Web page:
What’s on the menu at The Daughter, a new wine bar and bottle shop in Davisville

What’s on the menu at The Daughter, a new wine bar and bottle shop in Davisville

Including mortadella sliders, espresso martinis and challah galore

More New Restaurants

Name: The Daughter
Contact info: 1560A Bayview Ave., 647-348-9928, thedaughter.ca, @thedaughter_toronto
Neighbourhood: Davisville
Chef-owner: Marissa Goldstein

Toronto is flush with wine bars—places to sip natural stuff, Canadian-made bottles and all things Italian—but so many of them are clustered in the east and west ends of the city, and usually south of Bloor. That’s where The Daughter steps in. It’s a wine bar situated on a busy strip of Bayview, complete with a long marble bar, a full shop for stocking up and a menu of elevated bar snacks.

Owner and chef Marissa Goldstein

The Daughter is partly a pandemic project of Marissa Goldstein’s, who gave up a career in real estate five years ago to move to New York and enroll in the International Culinary Center. A stint at Loring Place in Greenwich Village followed, as did a position at Blue Hill Stone Barns in upstate New York—which is where Goldstein fell in love with farm cooking.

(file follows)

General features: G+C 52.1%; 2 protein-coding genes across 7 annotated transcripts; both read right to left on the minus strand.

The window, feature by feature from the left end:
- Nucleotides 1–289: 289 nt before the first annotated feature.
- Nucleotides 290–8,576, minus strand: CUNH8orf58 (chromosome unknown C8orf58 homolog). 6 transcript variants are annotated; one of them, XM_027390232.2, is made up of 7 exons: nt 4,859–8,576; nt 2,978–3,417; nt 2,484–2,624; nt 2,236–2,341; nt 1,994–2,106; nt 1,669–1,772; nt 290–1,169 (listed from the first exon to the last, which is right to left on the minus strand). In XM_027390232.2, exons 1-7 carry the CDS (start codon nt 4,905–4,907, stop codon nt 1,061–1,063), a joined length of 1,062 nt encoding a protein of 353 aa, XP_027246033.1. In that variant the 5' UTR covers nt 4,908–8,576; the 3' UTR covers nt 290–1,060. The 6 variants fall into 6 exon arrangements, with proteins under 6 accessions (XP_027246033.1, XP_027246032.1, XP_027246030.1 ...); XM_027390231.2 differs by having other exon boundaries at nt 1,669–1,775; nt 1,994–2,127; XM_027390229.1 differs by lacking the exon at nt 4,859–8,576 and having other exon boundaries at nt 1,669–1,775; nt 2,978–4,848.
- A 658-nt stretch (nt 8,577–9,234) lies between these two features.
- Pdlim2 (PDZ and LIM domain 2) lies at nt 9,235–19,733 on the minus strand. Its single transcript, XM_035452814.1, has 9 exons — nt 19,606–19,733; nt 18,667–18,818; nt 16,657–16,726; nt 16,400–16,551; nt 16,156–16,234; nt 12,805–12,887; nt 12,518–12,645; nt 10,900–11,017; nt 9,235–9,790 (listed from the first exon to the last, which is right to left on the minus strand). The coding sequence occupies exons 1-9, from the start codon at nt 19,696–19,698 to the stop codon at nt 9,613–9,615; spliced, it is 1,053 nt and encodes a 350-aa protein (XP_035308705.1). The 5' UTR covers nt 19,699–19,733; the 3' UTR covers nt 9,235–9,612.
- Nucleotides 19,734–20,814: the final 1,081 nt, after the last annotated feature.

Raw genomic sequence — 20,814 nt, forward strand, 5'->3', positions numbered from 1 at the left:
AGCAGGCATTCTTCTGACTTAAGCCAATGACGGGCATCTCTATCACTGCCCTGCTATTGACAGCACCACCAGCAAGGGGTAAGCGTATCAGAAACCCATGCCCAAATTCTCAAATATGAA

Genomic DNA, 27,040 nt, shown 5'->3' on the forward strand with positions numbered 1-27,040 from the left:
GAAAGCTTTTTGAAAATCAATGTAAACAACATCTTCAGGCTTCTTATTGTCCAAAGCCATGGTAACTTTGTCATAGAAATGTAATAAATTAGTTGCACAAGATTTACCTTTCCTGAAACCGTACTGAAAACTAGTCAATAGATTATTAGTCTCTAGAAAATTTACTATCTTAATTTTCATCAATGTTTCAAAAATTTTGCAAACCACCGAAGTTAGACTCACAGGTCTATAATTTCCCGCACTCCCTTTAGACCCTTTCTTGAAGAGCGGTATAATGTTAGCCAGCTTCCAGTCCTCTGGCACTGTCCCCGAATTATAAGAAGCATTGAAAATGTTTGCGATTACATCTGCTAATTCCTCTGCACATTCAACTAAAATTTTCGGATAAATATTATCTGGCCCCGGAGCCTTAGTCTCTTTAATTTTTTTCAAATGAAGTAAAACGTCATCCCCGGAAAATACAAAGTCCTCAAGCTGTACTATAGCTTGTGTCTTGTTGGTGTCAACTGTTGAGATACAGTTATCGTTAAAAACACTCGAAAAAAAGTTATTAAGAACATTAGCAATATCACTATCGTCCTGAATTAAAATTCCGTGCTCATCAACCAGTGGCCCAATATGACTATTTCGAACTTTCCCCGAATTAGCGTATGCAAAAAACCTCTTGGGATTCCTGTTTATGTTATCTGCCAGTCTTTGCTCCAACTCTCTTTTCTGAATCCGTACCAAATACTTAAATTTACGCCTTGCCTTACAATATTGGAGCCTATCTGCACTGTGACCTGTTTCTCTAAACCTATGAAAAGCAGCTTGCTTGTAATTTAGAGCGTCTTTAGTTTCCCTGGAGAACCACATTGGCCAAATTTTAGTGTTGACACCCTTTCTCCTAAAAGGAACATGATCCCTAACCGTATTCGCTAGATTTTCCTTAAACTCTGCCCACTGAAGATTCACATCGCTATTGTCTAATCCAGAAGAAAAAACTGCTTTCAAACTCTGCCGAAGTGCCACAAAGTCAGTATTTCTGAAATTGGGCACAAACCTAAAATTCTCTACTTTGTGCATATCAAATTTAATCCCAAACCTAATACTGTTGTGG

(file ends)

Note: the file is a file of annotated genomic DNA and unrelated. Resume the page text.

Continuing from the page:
That farm-to-table mentality is a hallmark of The Daughter. There are plenty of bottles from family wineries around the world, and the food menu is centred around Ontario produce. Above all, it’s very much a for-everyone wine bar. “The name is personal to me,” says Goldstein. “It’s an ode to the women in my life, my mother and my grandmother.”

The food

Of course, there are wine bar staples: dips, local cheeses and plates piled with chorizo and lonza. Requisites aside, the menu features small plates, ideally for snacking, though it’s possible to build a filling meal from them if you’re famished. The menu will change depending on what good things are growing in Ontario—Goldstein works directly with 100km Foods to source her produce. (She’s excited about what next year’s tomato season will bring.)

One thing that will not leave is the challah. “It’s a staple in my culture,” says Goldstein. “We eat it every week for Shabbat.” And it’s not just any challah—Goldstein and her team went on a challah tasting of Toronto, finally deciding on the fluffy, canary-yellow loaves from Bagel Nash in Thornhill. “It was important for me to get a certain challah flavour. This one reminds me of Tel Aviv and my family in Israel.” Said challah is toasted and topped with fluffy ricotta or piled high with roasted vegetables. Leftovers are turned into croutons for salad or soaked in vanilla and butter to make bread pudding.

It’s not a wine bar without charcuterie staples. Individual cheeses include pillowy Château de Bourgogne and aged Montana Intenso. Charcuterie includes chorizo, lonza, rosette, mortadella and foie gras


Or guests can crack a can of conserves, from scallops with garlic and chili ($18), razor clams in brine ($22) and sardines in a pool of silky oil ($18)


Slices of silky oil-cured Nova Scotia salmon are cut into thick Nordic-style slices and finished with a dollop of crème fraîche, some fresh dill and a sprinkling of microgreens. “At home, we do bagels and lox. It’s a representation of my heritage and my childhood.” $18